Transparency should be key for legislature in 2018

Published 8:44 am Thursday, January 4, 2018


Frankfort State Journal

With 2018 now well underway, some of Kentucky’s state legislators may be getting started on their New Year’s resolutions, but we have one all members of the House and Senate should embrace: transparency.

Email newsletter signup

This week marks the start of the 2018 legislative session, and as our representatives and senators work to solve the many, thorny issues facing them, transparency should be paramount.

First and foremost, it should apply to pension and budget discussions. As evidenced by a protest in November and two rallies scheduled this week — inside the Capitol by teachers and on the Capitol steps by state employees — Kentuckians know their future will be affected by public pension reform and feel they haven’t been heard by state officials.

In the session that runs through April 13, the legislature has the opportunity to remedy the problem or ensure Kentuckians don’t feel ignored by elected officials. The legislature should hold at least one public hearing to gather input about ideas to raise revenue or make large spending cuts, if that’s the preferred option, before considering a bill. At least one more public hearing should be held before the General Assembly takes a final vote on a pension reform proposal.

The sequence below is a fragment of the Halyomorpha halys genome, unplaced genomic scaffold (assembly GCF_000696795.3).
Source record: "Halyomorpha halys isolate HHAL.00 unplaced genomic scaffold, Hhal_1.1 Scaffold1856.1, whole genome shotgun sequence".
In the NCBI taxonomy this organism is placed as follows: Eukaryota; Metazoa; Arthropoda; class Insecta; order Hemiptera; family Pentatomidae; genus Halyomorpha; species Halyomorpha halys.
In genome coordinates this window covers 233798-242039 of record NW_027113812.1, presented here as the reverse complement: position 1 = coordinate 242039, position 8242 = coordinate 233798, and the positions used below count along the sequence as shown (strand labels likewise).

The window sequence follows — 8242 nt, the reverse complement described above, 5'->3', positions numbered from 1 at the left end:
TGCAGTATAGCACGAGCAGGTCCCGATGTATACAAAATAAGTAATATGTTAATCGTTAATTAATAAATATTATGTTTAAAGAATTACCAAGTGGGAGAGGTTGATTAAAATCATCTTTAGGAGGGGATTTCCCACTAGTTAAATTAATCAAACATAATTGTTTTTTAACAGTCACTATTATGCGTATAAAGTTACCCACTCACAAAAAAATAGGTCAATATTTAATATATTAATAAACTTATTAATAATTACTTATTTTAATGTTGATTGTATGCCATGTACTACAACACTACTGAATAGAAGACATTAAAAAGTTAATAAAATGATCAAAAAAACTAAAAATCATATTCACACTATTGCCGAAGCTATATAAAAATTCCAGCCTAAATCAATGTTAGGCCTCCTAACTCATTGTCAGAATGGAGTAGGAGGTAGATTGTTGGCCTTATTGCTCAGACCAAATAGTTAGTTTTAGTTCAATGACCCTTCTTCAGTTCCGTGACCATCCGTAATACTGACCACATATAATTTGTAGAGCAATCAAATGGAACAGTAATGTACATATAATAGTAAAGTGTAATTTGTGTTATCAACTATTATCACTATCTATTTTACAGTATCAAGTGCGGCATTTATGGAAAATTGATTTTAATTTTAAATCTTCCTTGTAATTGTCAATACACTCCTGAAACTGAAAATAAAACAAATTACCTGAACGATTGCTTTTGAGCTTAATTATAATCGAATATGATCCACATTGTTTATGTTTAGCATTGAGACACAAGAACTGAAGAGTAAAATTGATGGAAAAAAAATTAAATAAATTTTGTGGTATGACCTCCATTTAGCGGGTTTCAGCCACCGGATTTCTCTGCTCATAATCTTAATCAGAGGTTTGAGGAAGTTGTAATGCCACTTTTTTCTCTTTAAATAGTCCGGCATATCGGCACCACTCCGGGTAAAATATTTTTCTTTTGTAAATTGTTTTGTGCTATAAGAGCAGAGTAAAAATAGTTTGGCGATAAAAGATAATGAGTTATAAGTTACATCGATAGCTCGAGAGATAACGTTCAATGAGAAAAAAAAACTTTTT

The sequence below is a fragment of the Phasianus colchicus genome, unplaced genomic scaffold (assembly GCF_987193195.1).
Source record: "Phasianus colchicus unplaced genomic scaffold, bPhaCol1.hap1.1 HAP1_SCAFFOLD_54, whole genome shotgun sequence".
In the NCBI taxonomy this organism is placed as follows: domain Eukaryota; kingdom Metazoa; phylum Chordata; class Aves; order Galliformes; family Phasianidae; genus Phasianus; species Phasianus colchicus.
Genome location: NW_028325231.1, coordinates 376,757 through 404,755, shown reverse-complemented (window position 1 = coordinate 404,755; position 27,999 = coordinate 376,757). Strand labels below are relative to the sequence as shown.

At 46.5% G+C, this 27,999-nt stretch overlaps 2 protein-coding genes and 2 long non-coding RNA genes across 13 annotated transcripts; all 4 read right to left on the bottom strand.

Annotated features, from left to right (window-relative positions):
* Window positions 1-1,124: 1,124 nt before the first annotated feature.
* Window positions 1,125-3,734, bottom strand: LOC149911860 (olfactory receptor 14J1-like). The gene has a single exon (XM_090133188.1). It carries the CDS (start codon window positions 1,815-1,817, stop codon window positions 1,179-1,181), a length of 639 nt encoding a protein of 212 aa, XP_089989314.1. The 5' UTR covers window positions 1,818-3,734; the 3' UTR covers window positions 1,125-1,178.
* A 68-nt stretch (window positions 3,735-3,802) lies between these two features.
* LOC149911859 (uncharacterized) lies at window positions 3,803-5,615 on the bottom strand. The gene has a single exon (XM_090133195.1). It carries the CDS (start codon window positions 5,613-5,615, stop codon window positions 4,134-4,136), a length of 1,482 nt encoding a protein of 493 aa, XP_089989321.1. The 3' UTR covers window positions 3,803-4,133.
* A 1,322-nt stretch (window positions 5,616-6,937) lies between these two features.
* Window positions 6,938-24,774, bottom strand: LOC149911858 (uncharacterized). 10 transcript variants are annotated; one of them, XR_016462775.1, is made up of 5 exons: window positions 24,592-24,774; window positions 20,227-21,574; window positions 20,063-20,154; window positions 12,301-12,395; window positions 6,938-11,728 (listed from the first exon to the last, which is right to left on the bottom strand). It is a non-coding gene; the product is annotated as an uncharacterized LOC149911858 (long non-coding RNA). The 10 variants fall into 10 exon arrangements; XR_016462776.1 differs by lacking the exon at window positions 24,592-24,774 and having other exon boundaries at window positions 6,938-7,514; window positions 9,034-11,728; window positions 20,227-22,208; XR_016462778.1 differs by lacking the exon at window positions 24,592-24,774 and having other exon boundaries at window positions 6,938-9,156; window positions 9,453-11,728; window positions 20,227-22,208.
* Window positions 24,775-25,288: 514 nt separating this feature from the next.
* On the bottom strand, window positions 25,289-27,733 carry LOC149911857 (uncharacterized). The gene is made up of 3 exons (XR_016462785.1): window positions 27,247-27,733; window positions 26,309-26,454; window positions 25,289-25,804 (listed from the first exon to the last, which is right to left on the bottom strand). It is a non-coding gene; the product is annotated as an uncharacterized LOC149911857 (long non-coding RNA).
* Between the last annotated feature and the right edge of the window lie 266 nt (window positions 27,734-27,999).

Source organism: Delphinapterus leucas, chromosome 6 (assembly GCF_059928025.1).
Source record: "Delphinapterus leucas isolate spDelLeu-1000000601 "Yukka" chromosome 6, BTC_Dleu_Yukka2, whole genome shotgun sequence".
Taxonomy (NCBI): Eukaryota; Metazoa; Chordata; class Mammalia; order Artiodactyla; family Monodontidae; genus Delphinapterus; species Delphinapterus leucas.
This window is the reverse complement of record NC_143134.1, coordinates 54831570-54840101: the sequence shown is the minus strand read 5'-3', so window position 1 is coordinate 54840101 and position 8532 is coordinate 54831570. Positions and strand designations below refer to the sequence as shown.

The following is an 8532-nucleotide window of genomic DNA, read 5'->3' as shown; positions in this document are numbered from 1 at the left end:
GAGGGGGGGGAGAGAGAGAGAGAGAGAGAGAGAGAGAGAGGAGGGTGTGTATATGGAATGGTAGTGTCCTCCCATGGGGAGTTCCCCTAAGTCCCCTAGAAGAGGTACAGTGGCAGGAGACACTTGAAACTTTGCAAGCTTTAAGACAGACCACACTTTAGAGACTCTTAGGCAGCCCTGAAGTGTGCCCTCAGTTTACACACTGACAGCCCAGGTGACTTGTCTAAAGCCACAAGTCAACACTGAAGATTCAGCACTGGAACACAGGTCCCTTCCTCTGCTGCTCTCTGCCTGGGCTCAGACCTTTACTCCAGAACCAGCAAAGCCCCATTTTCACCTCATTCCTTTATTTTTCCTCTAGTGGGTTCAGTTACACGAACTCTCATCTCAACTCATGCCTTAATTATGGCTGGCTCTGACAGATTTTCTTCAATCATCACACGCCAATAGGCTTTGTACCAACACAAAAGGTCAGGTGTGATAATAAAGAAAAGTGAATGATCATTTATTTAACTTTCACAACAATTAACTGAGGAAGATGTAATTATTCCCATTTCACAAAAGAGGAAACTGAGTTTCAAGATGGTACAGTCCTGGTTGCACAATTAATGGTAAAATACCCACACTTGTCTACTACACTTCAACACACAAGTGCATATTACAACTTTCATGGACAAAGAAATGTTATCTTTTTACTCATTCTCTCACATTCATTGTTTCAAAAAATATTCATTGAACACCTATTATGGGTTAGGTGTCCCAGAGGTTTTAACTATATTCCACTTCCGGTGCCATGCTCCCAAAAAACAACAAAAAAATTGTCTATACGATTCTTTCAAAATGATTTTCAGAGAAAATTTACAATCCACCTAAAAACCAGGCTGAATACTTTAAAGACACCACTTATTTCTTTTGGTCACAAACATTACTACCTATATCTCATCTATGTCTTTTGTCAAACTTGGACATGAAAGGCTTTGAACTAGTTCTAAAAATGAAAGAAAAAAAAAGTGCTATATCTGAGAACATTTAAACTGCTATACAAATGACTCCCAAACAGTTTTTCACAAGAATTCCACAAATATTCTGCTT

Meanwhile, the legislature should deliberate in public through all stages of the process.

But indications that they will do so aren’t good. Currently, the Kentucky House of Representatives is engaged in a lawsuit with the Bluegrass Institute about whether a closed meeting in August violated the state’s Open Meetings Act. The suit started after the House appealed a decision by the Attorney General’s Office that the meeting violated state law.

While legislators met in private to discuss the tens of billions of dollars in unfunded pension liabilities, state workers were left wondering when a solution might be reached. No special session was called, and the state’s budget is falling short of projected revenues. As a result, Gov. Matt Bevin last week ordered spending cuts of 1.3 percent.

At some point, state officials will need to reform the state’s pension system, and there are two basic options — further reduce funding for a state government that’s already been plagued by cuts in recent years or raise revenue through taxes or other means. Both could have a significant effect on the daily lives of Kentuckians, and legislators should ensure their actions comport with the wishes of the people who will be affected. Public hearings that are properly advertised are the best method to accomplish that.

When faced with such monumental tasks as pension reform and balancing a budget, transparency is key. Kentucky state legislators should commit to that principle in 2018.